There’s no need for me to go into the societal/political/global fallout of the election that ripped apart all standards of kindness and human decency. We’re all aware of it. This is a post about the personal implications of living in a world that doesn’t care if you are safe. For multiple affected groups––women, people of color, Muslim and Jewish Americans, the LGBTQ+ community, and people with disabilities, among others––the red map that glowered from the television forced us to question our identities and our places in the world. And as a writer, that has been an steep and treacherous process.

Not longer after that fateful night, I penned one shoddy attempt at a poem about the November devastation, but otherwise I haven’t had much success in describing my distress. My spirit is empty. All I have left is my anger and a sense that I have been profoundly betrayed. What’s the point of being a poet if no one would care if I died? Why do my characters matter when the vice president of the United States condones child abuse? Why should I devote my soul to metaphors and assonance when I ought to be yelling and marching and fighting for my life?

Certainly, art can be a pathway to social action. A novel can spark a war for freedom. Carefully crafted speeches can move crowds. Poems can stir solidarity between marginalized people, creating unbreakable forces of resistance. But I hardly have the audience for that sort of impact, and it seems more imperative than ever to make my every action direct. The best use of my knack for writing would be in the composition of a letter to my senators. There’s no time to pique my muses with love or flower petals or quiet moments when I need to protect my friends.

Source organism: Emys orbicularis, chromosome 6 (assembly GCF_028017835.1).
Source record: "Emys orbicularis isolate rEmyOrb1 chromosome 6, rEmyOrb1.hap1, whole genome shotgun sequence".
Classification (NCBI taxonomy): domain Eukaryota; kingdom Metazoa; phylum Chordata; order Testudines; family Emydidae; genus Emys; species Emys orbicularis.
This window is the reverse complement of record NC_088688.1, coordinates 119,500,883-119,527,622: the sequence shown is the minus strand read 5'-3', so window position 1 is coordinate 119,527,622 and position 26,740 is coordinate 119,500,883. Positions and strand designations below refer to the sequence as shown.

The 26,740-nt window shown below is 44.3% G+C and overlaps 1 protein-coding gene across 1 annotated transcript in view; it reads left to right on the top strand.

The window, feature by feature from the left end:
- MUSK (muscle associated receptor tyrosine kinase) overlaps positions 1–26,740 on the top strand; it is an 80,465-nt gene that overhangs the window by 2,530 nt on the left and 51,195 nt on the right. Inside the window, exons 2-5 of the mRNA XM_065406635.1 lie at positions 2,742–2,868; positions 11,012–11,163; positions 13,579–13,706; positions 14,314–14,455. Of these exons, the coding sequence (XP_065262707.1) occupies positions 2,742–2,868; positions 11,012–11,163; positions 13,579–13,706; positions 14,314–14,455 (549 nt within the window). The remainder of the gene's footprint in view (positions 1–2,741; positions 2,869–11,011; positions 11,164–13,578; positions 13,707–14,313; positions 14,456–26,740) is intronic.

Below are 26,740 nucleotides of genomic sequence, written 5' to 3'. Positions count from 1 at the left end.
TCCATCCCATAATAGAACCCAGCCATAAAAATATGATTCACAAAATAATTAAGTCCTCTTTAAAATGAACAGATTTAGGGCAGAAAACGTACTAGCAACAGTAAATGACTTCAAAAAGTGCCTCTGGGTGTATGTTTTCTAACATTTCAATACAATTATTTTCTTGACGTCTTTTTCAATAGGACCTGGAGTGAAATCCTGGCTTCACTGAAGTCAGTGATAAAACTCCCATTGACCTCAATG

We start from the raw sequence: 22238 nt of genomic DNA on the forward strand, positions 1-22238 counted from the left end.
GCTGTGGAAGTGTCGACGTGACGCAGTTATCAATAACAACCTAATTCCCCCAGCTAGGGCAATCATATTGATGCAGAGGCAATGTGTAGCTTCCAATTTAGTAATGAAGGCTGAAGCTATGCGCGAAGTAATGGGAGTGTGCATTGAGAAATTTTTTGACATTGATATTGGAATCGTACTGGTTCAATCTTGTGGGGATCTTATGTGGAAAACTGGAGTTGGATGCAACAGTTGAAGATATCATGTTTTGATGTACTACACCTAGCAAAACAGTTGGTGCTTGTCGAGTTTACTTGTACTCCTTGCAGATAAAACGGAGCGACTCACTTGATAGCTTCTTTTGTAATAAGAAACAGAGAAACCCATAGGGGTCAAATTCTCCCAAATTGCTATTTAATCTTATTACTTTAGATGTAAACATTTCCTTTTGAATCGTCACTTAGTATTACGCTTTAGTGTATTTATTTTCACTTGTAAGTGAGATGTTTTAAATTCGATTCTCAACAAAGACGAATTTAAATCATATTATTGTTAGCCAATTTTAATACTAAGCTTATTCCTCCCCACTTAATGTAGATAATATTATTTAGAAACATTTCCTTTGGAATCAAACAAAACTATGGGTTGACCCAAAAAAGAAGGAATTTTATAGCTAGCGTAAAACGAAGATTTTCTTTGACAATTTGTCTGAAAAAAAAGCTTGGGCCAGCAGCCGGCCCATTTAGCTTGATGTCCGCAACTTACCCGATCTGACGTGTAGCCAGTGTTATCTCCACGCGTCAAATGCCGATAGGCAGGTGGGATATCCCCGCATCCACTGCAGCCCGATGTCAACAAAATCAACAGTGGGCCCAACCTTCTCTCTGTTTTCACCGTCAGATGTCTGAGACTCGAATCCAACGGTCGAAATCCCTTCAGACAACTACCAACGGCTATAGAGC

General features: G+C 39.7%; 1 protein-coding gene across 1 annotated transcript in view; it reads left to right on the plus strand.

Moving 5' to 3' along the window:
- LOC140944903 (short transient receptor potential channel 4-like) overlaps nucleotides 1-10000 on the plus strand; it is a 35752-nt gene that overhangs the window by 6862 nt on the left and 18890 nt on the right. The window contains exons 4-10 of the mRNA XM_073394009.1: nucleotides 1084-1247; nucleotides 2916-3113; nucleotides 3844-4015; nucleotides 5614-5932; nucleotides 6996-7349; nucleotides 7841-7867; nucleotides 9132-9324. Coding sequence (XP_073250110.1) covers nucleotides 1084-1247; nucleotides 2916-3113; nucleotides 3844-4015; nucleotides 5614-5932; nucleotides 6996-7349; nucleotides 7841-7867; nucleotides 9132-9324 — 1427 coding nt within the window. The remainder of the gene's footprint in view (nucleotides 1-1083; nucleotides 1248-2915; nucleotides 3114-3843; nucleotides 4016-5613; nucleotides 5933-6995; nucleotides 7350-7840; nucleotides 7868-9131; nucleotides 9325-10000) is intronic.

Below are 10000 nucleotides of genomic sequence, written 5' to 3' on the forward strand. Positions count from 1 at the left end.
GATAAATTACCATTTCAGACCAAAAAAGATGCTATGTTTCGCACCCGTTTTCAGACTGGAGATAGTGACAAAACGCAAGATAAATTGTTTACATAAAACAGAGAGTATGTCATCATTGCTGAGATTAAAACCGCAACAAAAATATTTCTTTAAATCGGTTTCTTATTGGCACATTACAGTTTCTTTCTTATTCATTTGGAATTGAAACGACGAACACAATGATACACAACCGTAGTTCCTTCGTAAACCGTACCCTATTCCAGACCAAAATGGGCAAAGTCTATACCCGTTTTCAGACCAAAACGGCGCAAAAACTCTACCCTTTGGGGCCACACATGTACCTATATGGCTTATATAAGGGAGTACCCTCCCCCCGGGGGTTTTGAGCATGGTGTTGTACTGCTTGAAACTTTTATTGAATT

I’m too angry to dwell on beauty. I can’t even think about art for art’s sake. Self-improvement is no longer about creating ever-better verse, but rather about eliminating any tendency in myself that might have helped put a monster into the country’s highest office. All I can do is shout and cry and focus on the tangible world, where tangible people are facing tangible threats, and tangible police officers are murdering tangible unarmed black civilians, and tangible hate groups are burning tangible crosses, and tangible billionaire celebrities are ogling tangible teenage girls, knowing they can get away with tangible rape and tangible assault because no one will believe the very, very tangible victims.

I can’t be bothered to emulate Billy Collins anymore because I’m too busy emulating the civil rights leaders of decades past who thought they were fighting the final fight. And I’m too busy realizing that we are still generations away from the final fight.

I’m too busy justifying my anger to write poems about my anger. I’m too busy restating the fact that my sadness and my disgust have merit to develop symbols for my feelings. If I seem distracted, if my recent stanzas seem subpar, know that it’s because I don’t go a day without fearing for my future––or wondering if there is even a future to fear for.

The just-world hypothesis has been supplanted by reality, and yet scholarly articles are telling me to empathize with people who wouldn’t bat an eye at my death. This is no environment for idealists; poetic fancies have no place in a world driven by hatred and bigotry. Everything I know about writing, every element of my writer’s identity, is irrelevant to the emotions that unite us, and that destroy us.

In 2017, creating art feels useless.

I don’t want to be a source of gentle diversion. I want to set people’s hearts on fire, send them to the streets, create action from dissatisfaction, let people know that they did something cruel, convince people to change their minds so that they truly understand “never again,” and help eradicate the forces that have put passions on hold.